Politics

Political commentator John Rentoul answers your most Brexit pressing questions

The UK left the European Union on 31 January 2020, but Brexit negotiations are not yet over.

Negotiations over the Northern Ireland Protocol have bubbled to the surface again.

The EU and UK are set for an intense round of talks in the coming weeks after Brussels published a range of proposals aimed at cutting the red tape the protocol has imposed on moving goods from Great Britain to Northern Ireland.

Here our political commentator, John Rentoul, answers your questions.

Q: No doubt the current “crisis” over the NI protocol is dramatic news and has potentially far reaching consequences. Where do you think the landing zone is for this new turn of Brexit?

I think the EU proposals offer a good basis for a compromise, allowing the lightest of checks on goods going to Northern Ireland from the rest of the UK. I’m not sure what will happen to the British demand to end the role of the European court in NI. I don’t know why Boris Johnson and [Lord David] Frost are pushing it – whether they see it as the way to persuade anti-protocol unionists in NI to support it, in which case they ought to make a better case for it.

Q: Do you see the latest talks as a serious attempt to unpick the whole withdrawal agreement [WA]?

No, I can’t see what the point of that would be. It might be a bargaining position, designed to be dropped in return for concessions from the EU; or it might be an attempt to persuade anti-protocol unionists that the protocol has been radically changed. The danger of that is that if the EU refuses, it might harden opposition to the protocol; even a Swiss-style compromise, inserting an arbitration procedure before the European court, might only increase opposition.

Q: In which decade can the UK look forward to gaining more than it had lost economically speaking?

It can’t, in my opinion. I think making trade more difficult with our main market is bound to make us poorer than we would otherwise be for the foreseeable future. That doesn’t mean that we would be poorer than before Brexit, although the picture is confused by the pandemic, but magical future trade deals with expanding economies in the rest of the world are unlikely to make up the difference.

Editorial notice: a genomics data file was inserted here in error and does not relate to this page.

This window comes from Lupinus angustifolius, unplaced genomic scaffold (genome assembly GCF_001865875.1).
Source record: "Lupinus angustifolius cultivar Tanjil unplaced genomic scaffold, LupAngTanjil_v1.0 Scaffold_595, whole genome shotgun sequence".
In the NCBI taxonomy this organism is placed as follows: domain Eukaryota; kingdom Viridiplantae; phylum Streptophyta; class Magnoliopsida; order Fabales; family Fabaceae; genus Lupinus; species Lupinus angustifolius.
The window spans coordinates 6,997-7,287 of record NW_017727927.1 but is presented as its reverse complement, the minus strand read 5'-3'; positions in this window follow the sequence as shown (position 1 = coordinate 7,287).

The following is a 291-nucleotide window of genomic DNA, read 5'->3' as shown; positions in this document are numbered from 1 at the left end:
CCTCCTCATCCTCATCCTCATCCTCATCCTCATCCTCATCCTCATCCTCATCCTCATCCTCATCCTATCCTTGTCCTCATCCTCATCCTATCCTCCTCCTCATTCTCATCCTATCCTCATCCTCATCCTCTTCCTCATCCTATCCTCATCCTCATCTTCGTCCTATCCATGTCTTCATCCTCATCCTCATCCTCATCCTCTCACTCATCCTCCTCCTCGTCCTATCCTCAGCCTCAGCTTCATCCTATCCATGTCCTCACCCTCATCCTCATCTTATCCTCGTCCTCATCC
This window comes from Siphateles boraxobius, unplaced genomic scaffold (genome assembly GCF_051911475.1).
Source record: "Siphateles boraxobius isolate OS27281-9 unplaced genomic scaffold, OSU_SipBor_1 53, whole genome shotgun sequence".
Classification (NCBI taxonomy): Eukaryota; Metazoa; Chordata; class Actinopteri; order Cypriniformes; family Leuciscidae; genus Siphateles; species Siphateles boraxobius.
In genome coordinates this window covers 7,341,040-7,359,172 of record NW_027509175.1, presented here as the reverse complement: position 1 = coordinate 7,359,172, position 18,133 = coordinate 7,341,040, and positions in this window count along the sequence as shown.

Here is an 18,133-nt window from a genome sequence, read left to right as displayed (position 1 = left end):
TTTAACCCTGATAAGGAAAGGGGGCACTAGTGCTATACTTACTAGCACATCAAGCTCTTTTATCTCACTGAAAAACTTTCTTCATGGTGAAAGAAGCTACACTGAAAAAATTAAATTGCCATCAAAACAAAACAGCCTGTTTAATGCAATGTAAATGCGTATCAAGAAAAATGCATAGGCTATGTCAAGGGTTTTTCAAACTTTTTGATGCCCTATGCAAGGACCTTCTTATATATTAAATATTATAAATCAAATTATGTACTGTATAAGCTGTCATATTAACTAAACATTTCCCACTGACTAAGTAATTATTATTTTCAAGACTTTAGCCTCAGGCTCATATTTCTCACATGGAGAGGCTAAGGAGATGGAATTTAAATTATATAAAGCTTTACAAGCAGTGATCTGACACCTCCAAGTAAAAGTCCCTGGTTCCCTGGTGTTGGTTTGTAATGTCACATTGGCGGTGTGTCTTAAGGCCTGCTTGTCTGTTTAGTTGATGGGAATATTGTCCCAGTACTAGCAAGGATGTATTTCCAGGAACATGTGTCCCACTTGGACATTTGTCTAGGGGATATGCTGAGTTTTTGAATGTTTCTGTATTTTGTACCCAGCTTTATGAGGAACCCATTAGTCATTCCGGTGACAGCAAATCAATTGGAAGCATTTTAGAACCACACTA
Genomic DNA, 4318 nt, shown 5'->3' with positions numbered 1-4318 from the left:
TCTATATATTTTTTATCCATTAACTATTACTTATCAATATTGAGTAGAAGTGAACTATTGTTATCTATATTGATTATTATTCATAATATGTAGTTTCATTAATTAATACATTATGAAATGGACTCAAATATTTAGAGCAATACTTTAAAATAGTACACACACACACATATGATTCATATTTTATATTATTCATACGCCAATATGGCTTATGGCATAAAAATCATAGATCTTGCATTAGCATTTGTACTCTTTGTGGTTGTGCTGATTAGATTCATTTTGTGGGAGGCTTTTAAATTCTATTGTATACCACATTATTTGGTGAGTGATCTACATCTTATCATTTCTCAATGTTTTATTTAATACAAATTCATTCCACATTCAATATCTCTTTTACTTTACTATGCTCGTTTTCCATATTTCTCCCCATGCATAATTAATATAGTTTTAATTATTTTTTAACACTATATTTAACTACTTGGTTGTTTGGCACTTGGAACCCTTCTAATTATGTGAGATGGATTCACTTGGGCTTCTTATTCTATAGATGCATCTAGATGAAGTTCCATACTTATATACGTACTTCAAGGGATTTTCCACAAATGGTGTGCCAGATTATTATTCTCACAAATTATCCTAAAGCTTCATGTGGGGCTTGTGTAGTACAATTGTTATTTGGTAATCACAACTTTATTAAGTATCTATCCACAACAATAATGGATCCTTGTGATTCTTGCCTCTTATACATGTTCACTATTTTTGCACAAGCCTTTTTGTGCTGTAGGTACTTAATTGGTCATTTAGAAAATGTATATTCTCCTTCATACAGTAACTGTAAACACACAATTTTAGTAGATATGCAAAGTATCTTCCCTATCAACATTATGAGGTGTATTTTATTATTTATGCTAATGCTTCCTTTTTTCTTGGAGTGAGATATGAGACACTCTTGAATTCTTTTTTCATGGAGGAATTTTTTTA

But economics isn’t everything, and people are prepared to pay a price for independence – ask the SNP, which is prepared to pay a much higher one.

Q: Didn’t the electorate give the Tories their majority in parliament to seal the WA and is upholding that WA executing the “will of the people”? Breaking or radically changing the WA is opposing the “will of the people”, isn’t it?

I don’t think it is right that the UK government puts all the responsibility for peace on Ireland and the EU. The status of Northern Ireland, and specifically the need to maintain an open border with the Republic, means that both the UK’s and the EU’s sovereignty has to be compromised. The question is where the balance should be struck, and in my view the EU’s desire to enforce the strictest checks on goods going to NI from the rest of the UK (which was never implemented) was unhelpful, and it is good that the EU has moved on that. As for changing the protocol (part of the withdrawal agreement), that might be in accord with the will of the people in Northern Ireland, where opinion is currently evenly divided for and against the protocol. If changes can be made that increase support for the protocol, wouldn’t that be a good thing?

Q: Given that Johnson agreed to the Northern Ireland Protocol in exchange for just a very thin trade deal (and no services deal), would it perhaps have been better (from a Johnson/[Dominic] Cummings perspective) to have chosen the no-deal route and then challenged the EU to make Dublin enforce a border with NI?

I think the “thin” trade deal was very much better for us than no deal, which really would have stymied UK-EU trade. On the other hand, you are right that the EU and Ireland never admitted that the threat of having to enforce the EU border on the island of Ireland was one they worried about. It must be in the back of their minds still, because that is what lies behind the UK threat to suspend the NI protocol under article 16. Very much better for both sides to hammer out pragmatic compromises, though.

Q: Do the EU’s concessions apply just to GB-NI trade or more widely to UK-EU trade too?

Only to goods going from GB to NI, because Boris Johnson insisted that Brexit must mean leaving the EU customs union. We should be clear that the light-touch regime for GB-NI goods is a significant concession by the EU, because it does allow a possible breach in the border of the internal market, but both sides have had to accept unusual rules for the sake of making an open border in Ireland compatible with the UK as a whole leaving the customs union.

Q: Will UK employers be able to pay higher wages to attract local labour? Can their businesses afford it or will prices have to rise to cover such increases which will increase inflation that negates the pay rise ? Businesses working on small profit margins could go under if they cannot attract cheap labour.

The idea that wages in the UK have been suppressed by the import of cheap labour from central Europe seems to make obvious sense, but there is little evidence for it. In fact, new workers who came to the UK tended to raise productivity (as well as spending much of their wages here), thus making all of us better off. A wage-price inflationary spiral is not going to make people in the UK generally better off, although wages in some shortage sectors may rise relative to the rest temporarily.

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